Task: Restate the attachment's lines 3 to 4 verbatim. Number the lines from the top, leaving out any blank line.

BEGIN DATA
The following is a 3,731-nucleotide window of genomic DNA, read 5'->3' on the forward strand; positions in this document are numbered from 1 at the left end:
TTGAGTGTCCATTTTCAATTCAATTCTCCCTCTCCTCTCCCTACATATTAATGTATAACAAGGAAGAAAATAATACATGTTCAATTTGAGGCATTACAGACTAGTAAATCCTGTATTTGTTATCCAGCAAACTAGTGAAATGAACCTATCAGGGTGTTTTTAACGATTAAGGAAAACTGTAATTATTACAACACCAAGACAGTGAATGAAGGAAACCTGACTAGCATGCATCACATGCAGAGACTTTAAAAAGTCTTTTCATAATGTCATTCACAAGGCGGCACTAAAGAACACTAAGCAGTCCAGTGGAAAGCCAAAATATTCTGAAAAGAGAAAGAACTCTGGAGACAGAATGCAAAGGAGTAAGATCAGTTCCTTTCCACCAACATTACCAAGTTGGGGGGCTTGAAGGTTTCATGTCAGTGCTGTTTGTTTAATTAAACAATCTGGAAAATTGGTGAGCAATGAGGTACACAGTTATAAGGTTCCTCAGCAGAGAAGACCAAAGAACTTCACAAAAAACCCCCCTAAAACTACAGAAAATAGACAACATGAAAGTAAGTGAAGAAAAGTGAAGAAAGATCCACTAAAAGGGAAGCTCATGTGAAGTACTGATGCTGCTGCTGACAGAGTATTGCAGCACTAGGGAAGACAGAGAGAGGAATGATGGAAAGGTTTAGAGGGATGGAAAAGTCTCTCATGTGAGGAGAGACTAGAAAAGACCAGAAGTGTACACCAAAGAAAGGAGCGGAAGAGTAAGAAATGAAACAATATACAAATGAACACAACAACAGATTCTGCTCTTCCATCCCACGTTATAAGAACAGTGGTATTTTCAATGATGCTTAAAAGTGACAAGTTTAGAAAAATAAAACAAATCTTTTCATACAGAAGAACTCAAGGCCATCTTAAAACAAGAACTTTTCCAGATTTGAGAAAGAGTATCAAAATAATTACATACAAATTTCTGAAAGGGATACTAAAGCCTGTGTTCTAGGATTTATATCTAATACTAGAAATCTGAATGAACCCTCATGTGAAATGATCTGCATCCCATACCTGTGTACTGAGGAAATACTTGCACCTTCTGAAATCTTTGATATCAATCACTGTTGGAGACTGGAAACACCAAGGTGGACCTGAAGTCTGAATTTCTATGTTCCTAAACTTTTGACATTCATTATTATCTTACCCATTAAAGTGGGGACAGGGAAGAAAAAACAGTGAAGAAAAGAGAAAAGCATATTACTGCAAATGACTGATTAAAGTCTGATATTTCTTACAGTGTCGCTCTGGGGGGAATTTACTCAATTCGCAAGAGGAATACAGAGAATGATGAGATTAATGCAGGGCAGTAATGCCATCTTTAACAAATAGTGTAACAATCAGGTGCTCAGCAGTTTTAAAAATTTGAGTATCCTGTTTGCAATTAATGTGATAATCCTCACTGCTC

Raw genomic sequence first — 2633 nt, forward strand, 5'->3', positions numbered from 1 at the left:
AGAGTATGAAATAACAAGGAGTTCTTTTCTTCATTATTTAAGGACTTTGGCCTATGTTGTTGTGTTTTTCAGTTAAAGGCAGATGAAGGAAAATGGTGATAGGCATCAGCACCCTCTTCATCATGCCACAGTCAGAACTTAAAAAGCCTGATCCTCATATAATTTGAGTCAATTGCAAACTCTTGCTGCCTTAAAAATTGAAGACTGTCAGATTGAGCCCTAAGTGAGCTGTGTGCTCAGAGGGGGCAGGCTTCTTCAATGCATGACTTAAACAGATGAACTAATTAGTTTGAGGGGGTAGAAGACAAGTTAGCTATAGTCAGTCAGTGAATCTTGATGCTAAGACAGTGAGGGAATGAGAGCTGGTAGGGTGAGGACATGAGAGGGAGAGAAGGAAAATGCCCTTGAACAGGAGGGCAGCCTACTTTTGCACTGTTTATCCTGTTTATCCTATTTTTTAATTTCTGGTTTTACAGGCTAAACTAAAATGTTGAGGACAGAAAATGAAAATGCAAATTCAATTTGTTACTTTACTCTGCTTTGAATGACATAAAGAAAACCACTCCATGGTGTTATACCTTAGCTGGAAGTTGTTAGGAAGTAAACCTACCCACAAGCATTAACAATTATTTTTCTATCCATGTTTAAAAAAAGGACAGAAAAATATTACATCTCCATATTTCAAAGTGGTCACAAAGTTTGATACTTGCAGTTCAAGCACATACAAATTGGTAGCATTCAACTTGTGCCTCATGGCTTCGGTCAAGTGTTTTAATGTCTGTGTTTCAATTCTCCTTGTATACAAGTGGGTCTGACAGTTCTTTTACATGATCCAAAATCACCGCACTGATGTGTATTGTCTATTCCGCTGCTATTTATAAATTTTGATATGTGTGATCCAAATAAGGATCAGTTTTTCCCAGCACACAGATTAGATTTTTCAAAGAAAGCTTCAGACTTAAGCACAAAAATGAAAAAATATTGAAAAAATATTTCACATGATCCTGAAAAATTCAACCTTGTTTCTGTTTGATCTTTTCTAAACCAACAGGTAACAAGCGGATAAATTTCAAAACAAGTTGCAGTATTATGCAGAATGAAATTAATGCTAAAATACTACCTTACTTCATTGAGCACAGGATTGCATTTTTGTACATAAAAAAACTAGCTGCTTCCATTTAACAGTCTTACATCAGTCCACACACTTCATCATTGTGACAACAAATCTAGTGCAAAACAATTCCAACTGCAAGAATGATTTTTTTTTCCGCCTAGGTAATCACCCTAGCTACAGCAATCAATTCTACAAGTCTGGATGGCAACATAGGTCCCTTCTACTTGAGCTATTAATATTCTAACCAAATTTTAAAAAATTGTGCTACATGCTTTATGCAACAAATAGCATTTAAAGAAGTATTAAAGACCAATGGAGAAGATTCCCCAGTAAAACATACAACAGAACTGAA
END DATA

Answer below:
Raw genomic sequence first — 2633 nt, forward strand, 5'->3', positions numbered from 1 at the left:
AGAGTATGAAATAACAAGGAGTTCTTTTCTTCATTATTTAAGGACTTTGGCCTATGTTGTTGTGTTTTTCAGTTAAAGGCAGATGAAGGAAAATGGTGATAGGCATCAGCACCCTCTTCATCATGCCACAGTCAGAACTTAAAAAGCCTGATCCTCATATAATTTGAGTCAATTGCAAACTCTTGCTGCCTTAAAAATTGAAGACTGTCAGATTGAGCCCTAAGTGAGCTGTGTGCTCAGAGGGGGCAGGCTTCTTCAATGCATGACTTAAACAGATGAACTAATTAGTTTGAGGGGGTAGAAGACAAGTTAGCTATAGTCAGTCAGTGAATCTTGATGCTAAGACAGTGAGGGAATGAGAGCTGGTAGGGTGAGGACATGAGAGGGAGAGAAGGAAAATGCCCTTGAACAGGAGGGCAGCCTACTTTTGCACTGTTTATCCTGTTTATCCTATTTTTTAATTTCTGGTTTTACAGGCTAAACTAAAATGTTGAGGACAGAAAATGAAAATGCAAATTCAATTTGTTACTTTACTCTGCTTTGAATGACATAAAGAAAACCACTCCATGGTGTTATACCTTAGCTGGAAGTTGTTAGGAAGTAAACCTACCCACAAGCATTAACAATTATTTTTCTATCCATGTTTAAAAAAAGGACAGAAAAATATTACATCTCCATATTTCAAAGTGGTCACAAAGTTTGATACTTGCAGTTCAAGCACATACAAATTGGTAGCATTCAACTTGTGCCTCATGGCTTCGGTCAAGTGTTTTAATGTCTGTGTTTCAATTCTCCTTGTATACAAGTGGGTCTGACAGTTCTTTTACATGATCCAAAATCACCGCACTGATGTGTATTGTCTATTCCGCTGCTATTTATAAATTTTGATATGTGTGATCCAAATAAGGATCAGTTTTTCCCAGCACACAGATTAGATTTTTCAAAGAAAGCTTCAGACTTAAGCACAAAAATGAAAAAATATTGAAAAAATATTTCACATGATCCTGAAAAATTCAACCTTGTTTCTGTTTGATCTTTTCTAAACCAACAGGTAACAAGCGGATAAATTTCAAAACAAGTTGCAGTATTATGCAGAATGAAATTAATGCTAAAATACTACCTTACTTCATTGAGCACAGGATTGCATTTTTGTACATAAAAAAACTAGCTGCTTCCATTTAACAGTCTTACATCAGTCCACACACTTCATCATTGTGACAACAAATCTAGTGCAAAACAATTCCAACTGCAAGAATGATTTTTTTTTCCGCCTAGGTAATCACCCTAGCTACAGCAATCAATTCTACAAGTCTGGATGGCAACATAGGTCCCTTCTACTTGAGCTATTAATATTCTAACCAAATTTTAAAAAATTGTGCTACATGCTTTATGCAACAAATAGCATTTAAAGAAGTATTAAAGACCAATGGAGAAGATTCCCCAGTAAAACATACAACAGAACTGAA